What are clinical trials?
A clinical trial is a research study to answer specific questions about vaccines, new treatments or new ways of using known therapies. Clinical trials are used to determine whether new drugs or treatments are both safe and effective. Carefully conducted clinical trials are the fastest and safest way to find new treatments that work in people.
What are phases of clinical trials and what do they mean?
Phase I- Earliest stage of human subject research of an experimental treatment completed in a small group of healthy subjects for the first time. The purpose is to discover safety and side effects.
Phase II- Treatment is expanded to a slightly larger group of people. The purpose is to see if treatment is effective and further study side effects.
Phase III- Treatment given to large groups of people, in many locations. Purpose is to confirm effectiveness, compare to other treatments, and collect additional information that will allow it to be used safely.
Phase IV- Study after the drug has been approved and all physicians can prescribe. Purpose is to find out about additional benefits, risks and optimal use, especially after long term use.
What is an Informed Consent?
An informed consent is a document that contains details about the study, such as its purpose, what’s going to happen, potential risks and benefits. An informed consent is more than just a document, it is a process. At Christie our research coordinators thoroughly review and discuss the informed consent document with each person, prior to their decision to participate in the study. We welcome a person bringing a trusted family member or friend with them when talking about the study, or taking the document home to review. Once the decision is made to join a study, the person and study coordinator sign the document, and participation in the trial may begin. An informed consent is an ongoing process throughout the entire time you are part of the study, as research coordinators and providers will continue to give information and answer questions. If at any time during the study a person decides not to participate anymore, all he/she needs to do is sign a request to be taken out of the study. Withdrawing from a study will not affect any of the medical care a person receives at Christie Clinic.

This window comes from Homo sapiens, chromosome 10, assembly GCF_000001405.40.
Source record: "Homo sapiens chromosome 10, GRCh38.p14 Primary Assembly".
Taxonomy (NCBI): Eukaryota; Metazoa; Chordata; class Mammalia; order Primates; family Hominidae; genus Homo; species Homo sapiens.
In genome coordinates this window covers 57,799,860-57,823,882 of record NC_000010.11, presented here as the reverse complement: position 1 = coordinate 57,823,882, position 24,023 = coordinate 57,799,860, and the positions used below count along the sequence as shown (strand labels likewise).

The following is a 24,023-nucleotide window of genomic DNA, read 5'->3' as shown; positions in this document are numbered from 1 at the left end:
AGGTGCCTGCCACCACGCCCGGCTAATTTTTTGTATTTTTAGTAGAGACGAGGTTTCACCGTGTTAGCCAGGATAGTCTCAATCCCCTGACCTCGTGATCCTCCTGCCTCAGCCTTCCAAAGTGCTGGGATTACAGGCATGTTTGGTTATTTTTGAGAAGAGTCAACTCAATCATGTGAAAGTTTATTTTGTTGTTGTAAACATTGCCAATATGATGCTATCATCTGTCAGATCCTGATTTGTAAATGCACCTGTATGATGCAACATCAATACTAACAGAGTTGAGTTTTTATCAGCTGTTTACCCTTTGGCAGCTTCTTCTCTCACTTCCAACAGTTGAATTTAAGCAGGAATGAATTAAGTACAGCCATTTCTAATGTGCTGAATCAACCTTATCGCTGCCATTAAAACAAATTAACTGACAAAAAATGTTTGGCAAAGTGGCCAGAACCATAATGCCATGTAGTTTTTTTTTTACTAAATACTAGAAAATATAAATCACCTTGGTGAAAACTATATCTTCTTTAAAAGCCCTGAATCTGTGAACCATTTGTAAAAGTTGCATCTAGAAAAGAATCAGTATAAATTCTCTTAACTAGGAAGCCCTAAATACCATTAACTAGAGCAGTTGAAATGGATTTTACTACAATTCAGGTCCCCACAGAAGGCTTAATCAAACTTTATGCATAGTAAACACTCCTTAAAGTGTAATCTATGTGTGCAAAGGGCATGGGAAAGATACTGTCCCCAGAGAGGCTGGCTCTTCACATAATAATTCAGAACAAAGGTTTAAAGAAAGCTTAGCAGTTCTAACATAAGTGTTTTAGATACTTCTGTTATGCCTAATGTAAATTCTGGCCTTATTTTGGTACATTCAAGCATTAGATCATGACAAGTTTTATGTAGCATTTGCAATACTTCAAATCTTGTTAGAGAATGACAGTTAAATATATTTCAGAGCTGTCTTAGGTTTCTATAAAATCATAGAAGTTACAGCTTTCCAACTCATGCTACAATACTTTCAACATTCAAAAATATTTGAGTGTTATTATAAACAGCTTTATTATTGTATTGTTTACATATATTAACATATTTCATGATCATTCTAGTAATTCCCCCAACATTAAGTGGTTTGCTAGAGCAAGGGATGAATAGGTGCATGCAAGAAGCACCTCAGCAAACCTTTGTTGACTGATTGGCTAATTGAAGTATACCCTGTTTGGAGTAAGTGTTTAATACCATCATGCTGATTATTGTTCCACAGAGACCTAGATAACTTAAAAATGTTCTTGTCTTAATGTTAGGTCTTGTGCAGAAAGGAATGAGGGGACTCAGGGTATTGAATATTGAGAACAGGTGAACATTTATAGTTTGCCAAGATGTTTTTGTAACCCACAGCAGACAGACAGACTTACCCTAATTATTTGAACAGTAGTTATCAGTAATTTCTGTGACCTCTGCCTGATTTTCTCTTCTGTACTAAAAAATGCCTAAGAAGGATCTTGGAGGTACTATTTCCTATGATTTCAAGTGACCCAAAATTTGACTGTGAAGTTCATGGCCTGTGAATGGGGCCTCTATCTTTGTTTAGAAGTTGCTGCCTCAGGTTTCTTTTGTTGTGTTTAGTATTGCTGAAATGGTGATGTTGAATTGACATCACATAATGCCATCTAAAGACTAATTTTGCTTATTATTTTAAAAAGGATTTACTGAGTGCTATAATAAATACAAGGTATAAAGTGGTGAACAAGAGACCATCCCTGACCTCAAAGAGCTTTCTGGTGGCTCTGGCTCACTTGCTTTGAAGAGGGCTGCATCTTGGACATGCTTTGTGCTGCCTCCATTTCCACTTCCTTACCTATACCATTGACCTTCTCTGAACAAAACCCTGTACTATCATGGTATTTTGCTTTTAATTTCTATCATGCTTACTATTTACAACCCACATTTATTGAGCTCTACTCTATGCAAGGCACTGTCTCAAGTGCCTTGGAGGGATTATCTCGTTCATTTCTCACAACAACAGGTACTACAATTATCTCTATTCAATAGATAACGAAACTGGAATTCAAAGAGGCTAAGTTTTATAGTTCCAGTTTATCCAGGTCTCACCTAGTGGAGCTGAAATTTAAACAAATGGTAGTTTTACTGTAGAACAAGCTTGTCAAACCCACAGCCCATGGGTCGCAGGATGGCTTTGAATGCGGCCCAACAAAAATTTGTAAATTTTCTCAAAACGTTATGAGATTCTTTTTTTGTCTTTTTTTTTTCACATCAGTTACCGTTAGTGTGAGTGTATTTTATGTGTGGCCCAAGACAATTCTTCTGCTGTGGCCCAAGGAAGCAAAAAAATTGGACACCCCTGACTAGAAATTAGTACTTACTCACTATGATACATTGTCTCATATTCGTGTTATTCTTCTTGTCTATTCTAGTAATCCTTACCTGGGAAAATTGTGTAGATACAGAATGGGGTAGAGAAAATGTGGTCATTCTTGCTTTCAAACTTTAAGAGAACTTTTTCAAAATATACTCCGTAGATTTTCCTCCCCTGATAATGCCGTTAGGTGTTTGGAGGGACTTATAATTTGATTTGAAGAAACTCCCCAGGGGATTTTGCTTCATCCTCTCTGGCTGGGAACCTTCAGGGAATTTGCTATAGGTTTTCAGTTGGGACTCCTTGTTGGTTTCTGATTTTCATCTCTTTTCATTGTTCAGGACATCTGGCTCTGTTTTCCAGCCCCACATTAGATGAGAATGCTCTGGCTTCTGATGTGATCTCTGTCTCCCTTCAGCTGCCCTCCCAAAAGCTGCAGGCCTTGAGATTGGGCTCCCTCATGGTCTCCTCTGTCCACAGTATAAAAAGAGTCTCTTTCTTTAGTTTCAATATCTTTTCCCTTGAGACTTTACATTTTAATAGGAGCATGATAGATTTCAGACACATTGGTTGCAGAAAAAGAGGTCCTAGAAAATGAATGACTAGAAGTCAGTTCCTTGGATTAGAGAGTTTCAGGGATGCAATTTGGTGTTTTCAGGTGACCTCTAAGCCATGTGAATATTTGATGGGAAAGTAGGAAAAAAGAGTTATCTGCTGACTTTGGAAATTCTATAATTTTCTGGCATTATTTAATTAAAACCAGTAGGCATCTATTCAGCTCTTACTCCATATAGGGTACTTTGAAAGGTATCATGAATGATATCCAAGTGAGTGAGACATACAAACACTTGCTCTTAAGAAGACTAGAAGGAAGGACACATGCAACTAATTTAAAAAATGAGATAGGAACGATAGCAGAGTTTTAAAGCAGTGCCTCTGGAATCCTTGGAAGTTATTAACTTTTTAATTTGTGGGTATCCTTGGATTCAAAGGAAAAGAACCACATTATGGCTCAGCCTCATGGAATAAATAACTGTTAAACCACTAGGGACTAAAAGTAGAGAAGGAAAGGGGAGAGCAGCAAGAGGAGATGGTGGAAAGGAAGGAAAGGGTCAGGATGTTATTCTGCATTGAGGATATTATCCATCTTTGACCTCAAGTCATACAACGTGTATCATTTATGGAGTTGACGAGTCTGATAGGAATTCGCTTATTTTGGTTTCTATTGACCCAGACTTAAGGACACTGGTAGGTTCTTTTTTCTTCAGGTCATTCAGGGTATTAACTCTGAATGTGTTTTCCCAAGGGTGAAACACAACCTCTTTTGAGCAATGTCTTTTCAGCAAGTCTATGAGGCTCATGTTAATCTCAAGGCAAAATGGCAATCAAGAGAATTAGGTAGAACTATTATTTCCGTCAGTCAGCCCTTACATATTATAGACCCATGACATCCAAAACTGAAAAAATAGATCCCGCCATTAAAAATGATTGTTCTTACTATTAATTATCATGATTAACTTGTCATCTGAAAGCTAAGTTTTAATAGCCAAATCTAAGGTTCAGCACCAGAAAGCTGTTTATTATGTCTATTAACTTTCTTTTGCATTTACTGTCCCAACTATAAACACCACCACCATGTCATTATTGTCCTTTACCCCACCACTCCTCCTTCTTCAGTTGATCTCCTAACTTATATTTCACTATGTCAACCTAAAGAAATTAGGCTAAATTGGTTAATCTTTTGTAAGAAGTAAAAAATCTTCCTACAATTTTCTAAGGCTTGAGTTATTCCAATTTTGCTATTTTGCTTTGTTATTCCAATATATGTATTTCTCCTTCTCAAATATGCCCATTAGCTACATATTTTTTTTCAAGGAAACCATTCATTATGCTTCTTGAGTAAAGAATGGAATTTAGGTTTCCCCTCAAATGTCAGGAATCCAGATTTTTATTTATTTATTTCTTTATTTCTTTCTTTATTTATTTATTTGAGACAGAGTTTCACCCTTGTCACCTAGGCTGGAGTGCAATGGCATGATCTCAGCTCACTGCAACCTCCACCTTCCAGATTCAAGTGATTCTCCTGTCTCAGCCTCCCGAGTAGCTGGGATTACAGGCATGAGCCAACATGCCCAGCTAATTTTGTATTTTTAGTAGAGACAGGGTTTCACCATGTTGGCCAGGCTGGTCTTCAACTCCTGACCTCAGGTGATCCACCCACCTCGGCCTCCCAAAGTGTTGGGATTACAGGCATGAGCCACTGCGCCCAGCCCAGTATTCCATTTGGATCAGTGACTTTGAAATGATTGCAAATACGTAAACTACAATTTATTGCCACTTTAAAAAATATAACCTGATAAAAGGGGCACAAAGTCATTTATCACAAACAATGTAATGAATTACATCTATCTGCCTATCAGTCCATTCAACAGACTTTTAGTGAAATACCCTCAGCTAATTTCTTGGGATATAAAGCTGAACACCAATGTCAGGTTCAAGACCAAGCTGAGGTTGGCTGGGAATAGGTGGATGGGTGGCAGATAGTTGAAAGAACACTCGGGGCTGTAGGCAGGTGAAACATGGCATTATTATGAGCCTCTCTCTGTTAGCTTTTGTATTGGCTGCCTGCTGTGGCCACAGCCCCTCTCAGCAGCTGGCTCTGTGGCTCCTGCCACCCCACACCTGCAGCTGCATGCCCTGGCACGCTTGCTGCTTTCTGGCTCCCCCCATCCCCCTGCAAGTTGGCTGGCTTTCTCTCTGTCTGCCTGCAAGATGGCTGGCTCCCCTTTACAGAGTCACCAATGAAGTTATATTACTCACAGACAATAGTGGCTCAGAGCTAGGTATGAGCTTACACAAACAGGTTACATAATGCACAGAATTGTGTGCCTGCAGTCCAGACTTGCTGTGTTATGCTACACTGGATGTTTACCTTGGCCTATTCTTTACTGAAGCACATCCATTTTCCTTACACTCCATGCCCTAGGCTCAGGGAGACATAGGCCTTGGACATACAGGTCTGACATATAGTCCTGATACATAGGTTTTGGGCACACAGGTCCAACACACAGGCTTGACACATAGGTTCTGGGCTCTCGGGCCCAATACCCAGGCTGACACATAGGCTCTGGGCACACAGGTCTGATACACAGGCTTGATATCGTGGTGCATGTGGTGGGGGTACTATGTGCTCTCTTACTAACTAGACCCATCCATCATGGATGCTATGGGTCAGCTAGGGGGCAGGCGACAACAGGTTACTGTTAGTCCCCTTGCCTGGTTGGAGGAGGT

How am I protected?
Every clinical trial in the U.S. must be approved and monitored by an Institutional Review Board to make sure the risks are as low as possible and are worth any potential benefits. Clinical research involving investigational products or devices are also federally regulated with built-in safeguards to protect the participants. The trial follows a carefully controlled protocol, a study plan which details everything a researcher will do during the study. This is also described in the consent form. Throughout a clinical trial and at the end, researchers report the results at scientific meetings, to medical journals, and to various government agencies but we take special precautions so that information that could identify you is not reported. Any new information that is received from the sponsor about the study that may affect your decision to participate will be shared with you.
Will my protected health information be kept safe?
During a trial, information about a person’s health will be collected, stored and analyzed. To keep the information safe, we “de-identify” it before we share it with the sponsor. This means we remove any specific information about you, such as your name or address.